By Mark Jurkowitz | Outer Banks Voice on March 25, 2020
Opening his 2 p.m. March 25 briefing with the news that North Carolina had recorded its first two COVID-19 deaths, a somber Governor Roy Cooper indicted that the state will soon be implementing new guidelines and restrictions to counter the spread of the virus.
Cooper described one person who succumbed to the virus as someone in their late 70’s with underlying medical conditions, and the other as a Virginia resident in their 60’s who took ill while traveling through North Carolina.
March 25 also marked the day that Dare County reported its first COVID-19 case, a person described as doing well in self-isolation who contracted the disease either through travel or direct contact, but not through community spread.
State officials now say there are 504 reported cases in the state, with 29 people hospitalized as a result of the virus.
Addressing the idea of implementing further restrictions in order to slow the spread of the disease, Cooper said, “We are in the process of working on additional guidelines and restrictions” that will be announced soon. And in response to a question about why he hadn’t yet issued a “shelter in place” order to state residents, Cooper added: “We’re telling people now that we want them to stay home.”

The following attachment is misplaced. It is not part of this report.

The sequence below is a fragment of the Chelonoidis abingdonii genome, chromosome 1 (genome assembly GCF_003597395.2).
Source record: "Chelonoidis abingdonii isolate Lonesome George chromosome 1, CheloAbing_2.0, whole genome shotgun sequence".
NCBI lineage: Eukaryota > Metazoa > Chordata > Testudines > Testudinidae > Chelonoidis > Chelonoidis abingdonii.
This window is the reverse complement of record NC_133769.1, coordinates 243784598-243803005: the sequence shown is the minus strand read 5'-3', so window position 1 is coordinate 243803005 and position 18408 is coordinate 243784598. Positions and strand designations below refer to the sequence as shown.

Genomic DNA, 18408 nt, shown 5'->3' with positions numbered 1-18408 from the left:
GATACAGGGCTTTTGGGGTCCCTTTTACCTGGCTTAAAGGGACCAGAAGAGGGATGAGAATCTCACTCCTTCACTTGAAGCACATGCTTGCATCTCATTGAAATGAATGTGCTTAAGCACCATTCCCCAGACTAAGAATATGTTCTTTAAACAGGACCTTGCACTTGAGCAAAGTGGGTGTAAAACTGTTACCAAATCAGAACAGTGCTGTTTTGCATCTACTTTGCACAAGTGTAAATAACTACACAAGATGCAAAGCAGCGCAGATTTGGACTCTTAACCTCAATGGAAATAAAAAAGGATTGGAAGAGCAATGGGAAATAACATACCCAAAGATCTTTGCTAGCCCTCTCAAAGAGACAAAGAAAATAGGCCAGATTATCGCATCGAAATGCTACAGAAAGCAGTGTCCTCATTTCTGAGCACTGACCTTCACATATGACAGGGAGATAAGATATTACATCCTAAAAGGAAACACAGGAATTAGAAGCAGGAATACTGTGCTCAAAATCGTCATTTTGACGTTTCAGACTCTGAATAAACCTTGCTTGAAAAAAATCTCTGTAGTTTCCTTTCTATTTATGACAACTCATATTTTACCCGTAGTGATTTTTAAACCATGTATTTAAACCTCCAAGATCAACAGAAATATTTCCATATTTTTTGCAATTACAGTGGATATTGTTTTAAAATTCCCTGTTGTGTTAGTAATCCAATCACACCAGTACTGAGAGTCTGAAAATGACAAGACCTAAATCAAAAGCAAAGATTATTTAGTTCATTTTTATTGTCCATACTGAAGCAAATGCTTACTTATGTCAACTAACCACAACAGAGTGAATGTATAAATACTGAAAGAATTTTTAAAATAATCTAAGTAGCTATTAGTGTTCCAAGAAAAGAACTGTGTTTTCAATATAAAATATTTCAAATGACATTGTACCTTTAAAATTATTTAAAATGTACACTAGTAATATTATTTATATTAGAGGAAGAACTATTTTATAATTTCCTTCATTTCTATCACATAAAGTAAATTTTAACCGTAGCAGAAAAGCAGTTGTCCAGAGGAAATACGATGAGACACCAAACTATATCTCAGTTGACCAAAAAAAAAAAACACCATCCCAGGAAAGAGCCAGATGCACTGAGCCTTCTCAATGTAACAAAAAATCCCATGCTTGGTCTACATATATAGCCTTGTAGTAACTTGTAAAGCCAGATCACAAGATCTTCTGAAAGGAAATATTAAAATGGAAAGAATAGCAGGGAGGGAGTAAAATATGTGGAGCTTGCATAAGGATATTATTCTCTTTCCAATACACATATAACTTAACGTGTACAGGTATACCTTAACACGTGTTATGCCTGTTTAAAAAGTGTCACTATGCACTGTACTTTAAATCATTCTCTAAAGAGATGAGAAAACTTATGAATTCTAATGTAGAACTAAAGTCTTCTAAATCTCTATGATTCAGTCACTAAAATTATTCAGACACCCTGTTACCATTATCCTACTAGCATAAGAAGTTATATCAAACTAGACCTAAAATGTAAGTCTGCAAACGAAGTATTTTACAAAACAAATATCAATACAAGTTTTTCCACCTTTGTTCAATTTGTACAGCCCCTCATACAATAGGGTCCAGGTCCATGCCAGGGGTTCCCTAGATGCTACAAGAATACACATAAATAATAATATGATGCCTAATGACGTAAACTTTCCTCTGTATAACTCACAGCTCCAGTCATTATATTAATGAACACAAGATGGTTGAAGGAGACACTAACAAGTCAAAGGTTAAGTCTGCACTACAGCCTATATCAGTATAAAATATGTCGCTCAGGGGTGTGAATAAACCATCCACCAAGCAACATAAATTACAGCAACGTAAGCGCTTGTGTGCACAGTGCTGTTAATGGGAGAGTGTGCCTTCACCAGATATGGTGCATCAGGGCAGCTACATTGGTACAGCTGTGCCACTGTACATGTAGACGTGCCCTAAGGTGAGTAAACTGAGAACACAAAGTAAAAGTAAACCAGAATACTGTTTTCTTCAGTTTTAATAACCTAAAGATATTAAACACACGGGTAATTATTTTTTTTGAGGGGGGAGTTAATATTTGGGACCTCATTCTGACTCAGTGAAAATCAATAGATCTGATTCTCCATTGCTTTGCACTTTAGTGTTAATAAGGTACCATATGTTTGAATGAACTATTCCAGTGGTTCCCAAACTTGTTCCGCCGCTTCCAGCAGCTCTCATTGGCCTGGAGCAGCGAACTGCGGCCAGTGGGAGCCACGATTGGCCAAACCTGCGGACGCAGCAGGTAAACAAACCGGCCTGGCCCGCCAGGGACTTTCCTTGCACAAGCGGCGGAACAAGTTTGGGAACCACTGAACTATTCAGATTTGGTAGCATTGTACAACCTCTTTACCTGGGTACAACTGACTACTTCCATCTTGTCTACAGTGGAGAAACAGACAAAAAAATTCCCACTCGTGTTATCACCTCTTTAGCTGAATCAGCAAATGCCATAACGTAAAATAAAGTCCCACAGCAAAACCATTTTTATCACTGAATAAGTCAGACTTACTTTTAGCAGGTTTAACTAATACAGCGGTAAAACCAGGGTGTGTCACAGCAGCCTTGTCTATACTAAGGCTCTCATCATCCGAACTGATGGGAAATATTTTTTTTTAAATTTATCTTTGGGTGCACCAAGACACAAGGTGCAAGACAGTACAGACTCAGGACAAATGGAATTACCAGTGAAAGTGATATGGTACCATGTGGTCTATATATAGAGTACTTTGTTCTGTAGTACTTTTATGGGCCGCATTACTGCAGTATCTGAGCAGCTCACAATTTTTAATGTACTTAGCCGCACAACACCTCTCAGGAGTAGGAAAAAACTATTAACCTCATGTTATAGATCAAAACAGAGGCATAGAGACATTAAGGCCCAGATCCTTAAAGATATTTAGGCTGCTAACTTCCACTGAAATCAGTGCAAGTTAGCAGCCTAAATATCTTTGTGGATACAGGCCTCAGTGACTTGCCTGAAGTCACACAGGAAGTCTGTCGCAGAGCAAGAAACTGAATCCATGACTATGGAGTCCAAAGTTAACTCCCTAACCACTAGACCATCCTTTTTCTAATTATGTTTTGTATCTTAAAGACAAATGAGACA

That sentiment was echoed by Dr. Mandy Cohen, the Secretary of the North Carolina Department of Health and Human Services, who urged the public to “Please hear our request today to maximize your social distancing.”
When asked by a reporter if the state could now project when the virus and hospitalizations would peak in North Carolina, Cohen said that modeling work is still ongoing, with no answer currently available. She did note, however, that generally speaking, North Carolina was later than a number of states in recording its first case and later in recording its 100th case. That she said, suggested “a trajectory that is lower than what we’ve seen in other states.”